Posts Tagged ‘ghosts’

This week I started watching a mediocre sitcom on the UK’s Gold TV channel called Marley’s Ghosts. While nothing to shout about, it did give me my inspiration for this week’s Five for Friday and, seeing as Halloween is approaching, what could be more appropriate than TV apparitions.

Marley’s Ghosts

Marley (Sarah Alexander) finds herself losing loved ones and acquaintances left and right. First her drunken and indifferent husband Adam (John Hannah) followed in quick succession by her lover/work colleague Michael (Nicholas Burns) and the vicar (Jo Joyner) who officiated Adam’s funeral. Now Marley has a trio of ghosts following her everywhere and she’s not dealing with it very well. Is it Marley or her spectral shadows that are in need of closure?


Being Human‘s Annie

Though viewers were introduced to many an intriguing ghost in the course of this series, it cannot be debated that Annie Sawyer is the most endearing motherly poltergeist you’d ever want to meet. Sure, she has unfinished business which prevents her from leaving through Death’s Door, but she keeps the house ship shape and her boys in line. Annie is always there with a cup of tea and a sympathetic ear. But murder her and she doesn’t play so nicely…


The Fades

Speaking of unfinished business, what if you couldn’t complete the process of dying? Then you might be a Fade. The Fades aren’t exactly ghosts, but they’re pretty darn close. They are humans who have died, but weren’t able to get through one of the world’s quickly diminishing ascension points. They are trapped on Earth, doomed to age and decay while their loved ones, unaware of their torment, move on with their lives. It’s understandable then that these living corpses might get a bit down in the mouth.


Last Tango in Halifax

It’s probably more accurate to say that Kate (Nina Sosanya) is a figment of Caroline’s (Sarah Lancashire) grief-stricken imagination than a ghost. Whatever she is, Kate’s sudden death is haunting Caroline all the same. It’ll take time and several more chats with her beloved for Caroline to finally let go of this gentle, loving soul.

Caroline coping with grief by talking to "ghost" Kate image credit Red Production Co and BBC

Caroline coping with her loss by talking to “ghost” Kate
image credit Red Production Co and BBC


The Black Adder’s Richard III

Decapitation is one of the risks of war in the Middle Ages, I suppose. However, when you’re struck down by the “friendly sword” of one of your underlings, you’re bound to be irritated. Haunting (complete with mortifying name calling) is just what a recently deceased monarch needs to vent his copious amount of frustration.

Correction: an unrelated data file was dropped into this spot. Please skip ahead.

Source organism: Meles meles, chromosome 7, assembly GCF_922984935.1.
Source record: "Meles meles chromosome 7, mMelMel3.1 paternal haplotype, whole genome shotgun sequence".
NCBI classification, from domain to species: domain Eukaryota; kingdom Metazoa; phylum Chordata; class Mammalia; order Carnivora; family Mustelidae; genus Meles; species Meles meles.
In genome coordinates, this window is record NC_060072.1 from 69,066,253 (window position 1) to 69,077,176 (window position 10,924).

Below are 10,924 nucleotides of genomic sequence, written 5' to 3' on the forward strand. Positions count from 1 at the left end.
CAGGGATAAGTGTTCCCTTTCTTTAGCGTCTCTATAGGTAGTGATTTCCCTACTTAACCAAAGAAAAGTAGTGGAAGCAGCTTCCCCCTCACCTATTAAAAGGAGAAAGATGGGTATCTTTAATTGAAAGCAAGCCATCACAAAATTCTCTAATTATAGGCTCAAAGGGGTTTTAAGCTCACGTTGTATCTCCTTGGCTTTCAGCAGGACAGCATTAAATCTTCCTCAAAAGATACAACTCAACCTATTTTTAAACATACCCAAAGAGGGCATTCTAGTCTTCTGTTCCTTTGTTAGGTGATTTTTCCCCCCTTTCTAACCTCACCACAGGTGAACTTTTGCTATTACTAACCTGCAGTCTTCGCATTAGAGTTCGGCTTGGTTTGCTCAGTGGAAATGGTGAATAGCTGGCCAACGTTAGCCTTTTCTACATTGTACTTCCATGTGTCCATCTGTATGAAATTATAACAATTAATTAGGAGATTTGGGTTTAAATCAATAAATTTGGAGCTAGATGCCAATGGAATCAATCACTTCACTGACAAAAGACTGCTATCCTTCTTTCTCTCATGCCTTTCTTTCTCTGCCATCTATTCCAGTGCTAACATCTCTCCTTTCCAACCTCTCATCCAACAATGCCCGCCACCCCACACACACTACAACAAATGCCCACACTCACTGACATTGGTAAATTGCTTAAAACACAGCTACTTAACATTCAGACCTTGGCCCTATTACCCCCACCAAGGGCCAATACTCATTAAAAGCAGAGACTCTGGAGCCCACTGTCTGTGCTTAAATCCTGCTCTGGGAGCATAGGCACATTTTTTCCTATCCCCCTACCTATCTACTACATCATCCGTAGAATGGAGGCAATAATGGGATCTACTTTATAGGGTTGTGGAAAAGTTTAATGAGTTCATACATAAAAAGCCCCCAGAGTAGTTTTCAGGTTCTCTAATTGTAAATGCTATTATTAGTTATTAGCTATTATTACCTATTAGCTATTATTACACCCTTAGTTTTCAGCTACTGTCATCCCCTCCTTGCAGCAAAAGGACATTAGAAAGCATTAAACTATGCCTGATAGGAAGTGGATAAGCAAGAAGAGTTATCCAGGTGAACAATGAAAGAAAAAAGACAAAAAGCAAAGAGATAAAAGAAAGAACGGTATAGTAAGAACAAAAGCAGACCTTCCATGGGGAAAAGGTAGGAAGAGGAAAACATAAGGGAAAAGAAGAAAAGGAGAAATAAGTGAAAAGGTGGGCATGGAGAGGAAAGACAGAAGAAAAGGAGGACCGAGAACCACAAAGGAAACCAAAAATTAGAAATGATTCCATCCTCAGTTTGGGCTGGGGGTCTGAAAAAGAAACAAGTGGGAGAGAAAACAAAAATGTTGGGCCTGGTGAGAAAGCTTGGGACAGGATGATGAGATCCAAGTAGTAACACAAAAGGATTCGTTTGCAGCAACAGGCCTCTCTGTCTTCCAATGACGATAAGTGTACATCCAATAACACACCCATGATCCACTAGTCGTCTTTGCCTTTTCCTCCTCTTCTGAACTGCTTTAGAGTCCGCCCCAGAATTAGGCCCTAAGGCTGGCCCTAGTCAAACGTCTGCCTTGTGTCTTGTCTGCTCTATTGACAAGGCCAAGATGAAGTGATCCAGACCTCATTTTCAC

Read Full Post »

Russell Tovey, Lenora Crichlow, and Aidan Turner

My next experiment in British science fiction was more in the supernatural vein.  You know vampires, werewolves, ghosts (another sub-genre I’m not so familiar with).  Sure, I’ve seen Twilight, but Being Human is so much more.

First off, we are reassured that each character is subject to the particular rules of his or her specific affliction:

– Mitchell, the vampire, never ages, has no reflection, can’t cross a threshold univited and can only be killed by a stake through the heart.  However, he can go out in the sunlight with shades on and apparently likes to cook with garlic.

– George, the werewolf, painfully transforms during the full moon each month.  Right around transformation time, his senses heighten and his strength increases.  He is normal, albeit sweetly neurotic, the rest of the month

– Annie, the ghost, also doesn’t age, no longer eats or drinks, can’t change her clothes and most of the time can only be seen by her supernatural friends.  (She can also move objects so, according to my son, that technically makes her a poltergeist.)

Once “the rules” have been established what actually makes Being Human special is the unique relationship between three friends/roommates who want to “be human”.  There is humor and warmth along with the darkness and gore.  Mitchell, having been in his altered state since WWI, is a guide of sorts for the trio. He’s a reformed vampire who vows not to kill or turn innocents anymore, putting him on the outs with the other local bloodsuckers. Gentle George has been a werewolf for a couple of years and yet he’s having a hard time coming to grips with the monster he’s become.  Annie took a tumble down the stairs, is still deeply in love with her fiance, Owen, and doesn’t seem to understand why she hasn’t passed over yet.  Together they empathize, support and sometimes even rescue one another.

Besides the fact that our trio shares a house in Bristol, what makes this show British sci-fi?  I always seem to come back to the infusion of humor.   In the horror genre, the British do that very well – Shaun of the Dead is another great example.  For someone like me that is essential because I get very uncomfortable with the tension inherent in scary things and the comedy helps keep me from jumping out of my seat.

As mentioned in an earlier post, Being Human is one of the shows which has been adapted into an American series for the SyFy channel.  I’ve watched a portion of the first episode but found the chemistry and dialog to not as good as the original. Big surprise coming from me, but I’ve been seeing a similar response from others on-line, often expressed much more bluntly.

Many others have blogged about their impressions of the series from a feminist interpretation of the treatment of the female characters to an analysis of homosexual themes in the werewolf and vampire worlds.  I am a much simpler being and I admit it.  I accept the characters for who they are as individuals and get caught up in their struggles and stories.  I’m sure symbolism and allusions abound, but like Mitchell, George and Annie, I’ve got enough to be getting on with just trying to be human.


Read Full Post »